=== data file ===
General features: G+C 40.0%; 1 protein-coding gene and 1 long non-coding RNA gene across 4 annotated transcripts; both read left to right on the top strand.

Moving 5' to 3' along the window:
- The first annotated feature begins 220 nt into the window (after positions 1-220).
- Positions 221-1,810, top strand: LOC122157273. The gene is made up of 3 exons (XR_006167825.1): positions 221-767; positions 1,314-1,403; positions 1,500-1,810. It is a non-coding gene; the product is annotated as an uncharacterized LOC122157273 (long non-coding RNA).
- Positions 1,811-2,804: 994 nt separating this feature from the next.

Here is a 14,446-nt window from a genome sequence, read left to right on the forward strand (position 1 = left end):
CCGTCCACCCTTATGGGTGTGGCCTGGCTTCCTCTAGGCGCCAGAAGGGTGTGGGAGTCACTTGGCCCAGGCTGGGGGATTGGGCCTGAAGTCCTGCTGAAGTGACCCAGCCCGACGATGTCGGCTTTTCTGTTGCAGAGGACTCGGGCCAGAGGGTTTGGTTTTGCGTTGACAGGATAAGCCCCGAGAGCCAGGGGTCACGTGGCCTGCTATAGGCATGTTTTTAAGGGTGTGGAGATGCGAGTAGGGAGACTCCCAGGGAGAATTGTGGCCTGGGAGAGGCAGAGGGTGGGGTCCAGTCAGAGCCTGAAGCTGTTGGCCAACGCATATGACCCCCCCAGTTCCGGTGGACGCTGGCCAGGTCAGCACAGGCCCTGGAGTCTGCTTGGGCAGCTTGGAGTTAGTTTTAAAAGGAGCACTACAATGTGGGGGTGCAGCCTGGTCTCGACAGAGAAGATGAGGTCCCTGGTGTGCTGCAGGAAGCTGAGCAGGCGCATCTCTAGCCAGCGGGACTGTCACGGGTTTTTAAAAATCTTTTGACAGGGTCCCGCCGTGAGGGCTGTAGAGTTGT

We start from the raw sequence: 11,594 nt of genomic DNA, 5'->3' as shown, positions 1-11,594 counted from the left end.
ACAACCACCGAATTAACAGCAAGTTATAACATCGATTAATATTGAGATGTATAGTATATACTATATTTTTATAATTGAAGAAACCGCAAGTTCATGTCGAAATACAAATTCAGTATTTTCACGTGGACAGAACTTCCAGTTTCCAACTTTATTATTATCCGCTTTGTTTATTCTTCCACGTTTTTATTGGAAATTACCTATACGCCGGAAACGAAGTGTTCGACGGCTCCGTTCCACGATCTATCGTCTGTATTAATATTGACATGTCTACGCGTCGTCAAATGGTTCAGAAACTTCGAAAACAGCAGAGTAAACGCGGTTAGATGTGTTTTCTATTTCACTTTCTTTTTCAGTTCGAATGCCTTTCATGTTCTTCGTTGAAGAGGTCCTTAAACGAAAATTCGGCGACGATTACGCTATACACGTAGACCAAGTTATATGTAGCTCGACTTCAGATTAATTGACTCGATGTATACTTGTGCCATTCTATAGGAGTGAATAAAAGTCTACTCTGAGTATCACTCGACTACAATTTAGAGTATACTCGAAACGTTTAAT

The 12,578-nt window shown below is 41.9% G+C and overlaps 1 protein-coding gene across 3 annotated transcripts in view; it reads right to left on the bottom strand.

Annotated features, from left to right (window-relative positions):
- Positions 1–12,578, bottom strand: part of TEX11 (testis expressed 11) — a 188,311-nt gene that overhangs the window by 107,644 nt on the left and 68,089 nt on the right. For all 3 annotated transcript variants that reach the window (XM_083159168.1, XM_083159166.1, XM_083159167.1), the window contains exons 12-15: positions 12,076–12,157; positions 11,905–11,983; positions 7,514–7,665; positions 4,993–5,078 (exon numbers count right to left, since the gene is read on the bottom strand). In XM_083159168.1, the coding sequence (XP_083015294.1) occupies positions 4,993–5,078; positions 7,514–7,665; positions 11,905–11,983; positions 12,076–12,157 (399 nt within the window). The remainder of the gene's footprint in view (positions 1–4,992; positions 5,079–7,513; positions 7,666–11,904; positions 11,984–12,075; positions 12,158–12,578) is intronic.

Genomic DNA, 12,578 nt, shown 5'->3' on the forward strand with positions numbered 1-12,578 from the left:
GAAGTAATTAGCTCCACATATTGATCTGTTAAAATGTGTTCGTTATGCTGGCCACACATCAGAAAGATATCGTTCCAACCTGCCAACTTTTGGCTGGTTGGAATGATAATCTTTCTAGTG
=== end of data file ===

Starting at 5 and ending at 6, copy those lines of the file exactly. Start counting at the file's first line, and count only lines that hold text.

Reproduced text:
- Positions 1,811-2,804: 994 nt separating this feature from the next.

Here is a 14,446-nt window from a genome sequence, read left to right on the forward strand (position 1 = left end):